April 15, 2013
Last week I was back on Roger Hedgecock’s TV show pouring three Syrah-based wines, Cabot, Big Basin and St. Cosme. I so enjoy sharing my favorite wines with Roger’s audience. I hope you have as much fun watching it as we did filming it!
Click on this link to view:
Links to the winery websites:
February 24, 2013
Last week I was on Roger Hedgecock’s TV show pouring High Quality-to-Price Ratio Cali Cabs. We were having too much fun for a Friday morning!
I’ll be doing these wine segments on a monthly basis and I’m open to suggestion for future shows
Click on this link to watch:
September 21, 2009
I knew my group would be in for a major learning experience when I scheduled our visits in Barbaresco. The first stop was Gaja, the most exclusive winery in the region, and the second a visit to Produttori di Barbaresco, the co-op that produces wines for a collective of 54 farmers. Angelo Gaja has done more to put Piedmont on the map than anyone. He is an ambassador that has promoted these wines and this region for decades. His single-vineyard Barbarescos are extremely hard to find and command prices of over $300.
Gaja bought and renovated the Castello di Barbaresco. It is decorated with art commisioned from countries where the Gaja wines are most popular.
Alessandra Forlani, Gaja import director, showed us around the winery, which is joined to the Barbaresco castle, an incredible building which they have restored into an incredible wine tasting facility and art gallery. Halfway through the tour, she took me aside and said that Angelo Gaja remembered me from last time, and would join us for the tasting. Turns out that Angelo is an avid cyclist, and rides some of the toughest hills in Piedmont!
Everyone was blown away by our tasting with Gaya. I put him up there with Piero Antinori and the late Robert Mondavi as someone with so much charisma that people who have contact with him are buzzing for days afterwards.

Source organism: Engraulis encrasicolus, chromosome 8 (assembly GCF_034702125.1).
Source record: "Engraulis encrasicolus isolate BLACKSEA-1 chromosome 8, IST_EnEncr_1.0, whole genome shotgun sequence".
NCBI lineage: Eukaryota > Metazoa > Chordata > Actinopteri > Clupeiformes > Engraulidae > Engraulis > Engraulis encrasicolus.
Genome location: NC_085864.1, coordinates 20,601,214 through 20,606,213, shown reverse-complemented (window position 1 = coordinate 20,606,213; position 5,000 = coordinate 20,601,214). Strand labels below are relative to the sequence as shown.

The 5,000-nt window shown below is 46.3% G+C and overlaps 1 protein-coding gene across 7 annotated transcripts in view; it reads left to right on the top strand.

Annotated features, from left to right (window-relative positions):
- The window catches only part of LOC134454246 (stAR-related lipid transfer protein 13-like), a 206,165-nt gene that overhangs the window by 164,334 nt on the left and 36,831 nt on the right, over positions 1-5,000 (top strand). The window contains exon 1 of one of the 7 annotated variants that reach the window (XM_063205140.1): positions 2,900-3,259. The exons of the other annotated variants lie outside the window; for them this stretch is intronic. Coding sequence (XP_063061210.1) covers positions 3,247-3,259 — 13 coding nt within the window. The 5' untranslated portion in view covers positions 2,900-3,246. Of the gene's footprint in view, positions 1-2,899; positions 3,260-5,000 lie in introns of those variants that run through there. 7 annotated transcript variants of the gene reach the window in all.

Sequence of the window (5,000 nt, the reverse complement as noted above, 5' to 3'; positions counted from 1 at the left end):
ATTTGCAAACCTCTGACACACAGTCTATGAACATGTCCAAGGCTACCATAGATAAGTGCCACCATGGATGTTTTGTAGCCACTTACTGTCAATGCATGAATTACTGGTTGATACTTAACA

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September 15, 2009
It was back in February when I met with Richard and Ann Opper, a couple who asked me to put a bike and wine trip together for them and their friends. They said it could be in any wine region, my choice, and that the biking should be challenging, but not ridiculously hard. It took me all of a minute to come up with the Piedmont region of Italy. It is incredibly beautiful, I love the wines (Barlo, Barbaresco, Barbera) and the hills are more difficult than Tuscany, but not as crazy as the Dolomites.
My good friend Maru Davilla decided to join the trip just one week before we left. This is a typical view … it was like this the entire week!
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January 17, 2009
Now that Bottle Shock, the movie about the famous Judgment of Paris tasting, is coming out on DVD, it seemed like a good time to post about our restaging of this famous wine event.
For anyone that is not familiar with the history, this is the competition in 1976 where ten top French wines were put up in a blind tasting against ten of California’s best. The judges, all French, included luminaries in the wine industry. To everyone’s shock, the California wines came out on top, Chateau Montelena won for the whites, and Stag’s Leap for the red.